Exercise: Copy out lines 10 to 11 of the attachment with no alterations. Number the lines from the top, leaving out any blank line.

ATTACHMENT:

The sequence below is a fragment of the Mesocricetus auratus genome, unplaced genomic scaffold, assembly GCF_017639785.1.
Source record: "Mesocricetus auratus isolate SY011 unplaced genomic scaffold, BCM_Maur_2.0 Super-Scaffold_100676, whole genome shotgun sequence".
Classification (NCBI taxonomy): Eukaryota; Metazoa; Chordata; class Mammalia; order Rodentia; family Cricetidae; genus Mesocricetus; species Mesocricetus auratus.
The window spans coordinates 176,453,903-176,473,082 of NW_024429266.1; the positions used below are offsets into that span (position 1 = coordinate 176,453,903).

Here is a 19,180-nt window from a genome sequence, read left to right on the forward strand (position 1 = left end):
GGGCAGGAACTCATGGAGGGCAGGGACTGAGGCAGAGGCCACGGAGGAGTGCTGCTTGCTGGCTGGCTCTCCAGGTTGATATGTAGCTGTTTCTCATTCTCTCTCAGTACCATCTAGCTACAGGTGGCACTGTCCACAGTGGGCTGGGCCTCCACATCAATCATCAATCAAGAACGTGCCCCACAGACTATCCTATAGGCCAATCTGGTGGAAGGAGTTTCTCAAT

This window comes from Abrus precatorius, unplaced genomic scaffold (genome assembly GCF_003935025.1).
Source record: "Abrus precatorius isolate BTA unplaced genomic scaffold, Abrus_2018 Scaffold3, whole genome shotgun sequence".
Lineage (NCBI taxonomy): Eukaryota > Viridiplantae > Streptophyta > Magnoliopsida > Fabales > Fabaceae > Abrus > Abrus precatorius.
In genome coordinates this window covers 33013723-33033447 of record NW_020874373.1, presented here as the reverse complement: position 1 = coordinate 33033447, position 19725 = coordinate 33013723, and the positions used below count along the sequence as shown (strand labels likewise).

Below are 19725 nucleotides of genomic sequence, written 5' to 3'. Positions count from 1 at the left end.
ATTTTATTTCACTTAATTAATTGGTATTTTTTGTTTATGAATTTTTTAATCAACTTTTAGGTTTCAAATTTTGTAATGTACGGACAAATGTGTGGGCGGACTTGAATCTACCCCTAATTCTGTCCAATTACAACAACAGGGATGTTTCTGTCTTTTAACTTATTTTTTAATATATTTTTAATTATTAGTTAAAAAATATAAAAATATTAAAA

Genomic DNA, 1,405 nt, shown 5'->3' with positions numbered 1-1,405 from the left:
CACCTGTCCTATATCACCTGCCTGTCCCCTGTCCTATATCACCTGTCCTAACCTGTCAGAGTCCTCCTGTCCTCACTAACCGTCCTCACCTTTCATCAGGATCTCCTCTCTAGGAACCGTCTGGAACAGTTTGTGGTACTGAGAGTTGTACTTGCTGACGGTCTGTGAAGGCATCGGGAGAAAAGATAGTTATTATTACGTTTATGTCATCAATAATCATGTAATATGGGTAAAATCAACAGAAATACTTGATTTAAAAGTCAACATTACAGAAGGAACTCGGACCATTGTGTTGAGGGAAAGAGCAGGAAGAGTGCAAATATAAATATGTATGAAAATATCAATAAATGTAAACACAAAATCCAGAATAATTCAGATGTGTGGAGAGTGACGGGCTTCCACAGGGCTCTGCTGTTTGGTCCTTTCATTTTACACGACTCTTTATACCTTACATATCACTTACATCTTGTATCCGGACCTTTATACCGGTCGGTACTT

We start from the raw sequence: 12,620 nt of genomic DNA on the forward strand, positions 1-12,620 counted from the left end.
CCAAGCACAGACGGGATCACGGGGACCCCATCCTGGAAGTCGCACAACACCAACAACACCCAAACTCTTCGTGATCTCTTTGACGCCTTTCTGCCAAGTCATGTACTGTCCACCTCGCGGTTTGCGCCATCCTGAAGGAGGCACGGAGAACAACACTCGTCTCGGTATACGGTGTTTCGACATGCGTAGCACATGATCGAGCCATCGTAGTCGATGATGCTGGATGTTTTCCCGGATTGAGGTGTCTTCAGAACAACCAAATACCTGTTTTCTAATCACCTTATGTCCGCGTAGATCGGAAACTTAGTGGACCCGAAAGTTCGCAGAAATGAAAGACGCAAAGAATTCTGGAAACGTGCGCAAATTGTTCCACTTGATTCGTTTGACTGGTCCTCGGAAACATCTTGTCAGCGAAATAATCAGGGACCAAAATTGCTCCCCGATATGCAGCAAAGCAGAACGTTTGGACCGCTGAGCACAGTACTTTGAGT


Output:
In genome coordinates this window covers 33013723-33033447 of record NW_020874373.1, presented here as the reverse complement: position 1 = coordinate 33033447, position 19725 = coordinate 33013723, and the positions used below count along the sequence as shown (strand labels likewise).

Below are 19725 nucleotides of genomic sequence, written 5' to 3'. Positions count from 1 at the left end.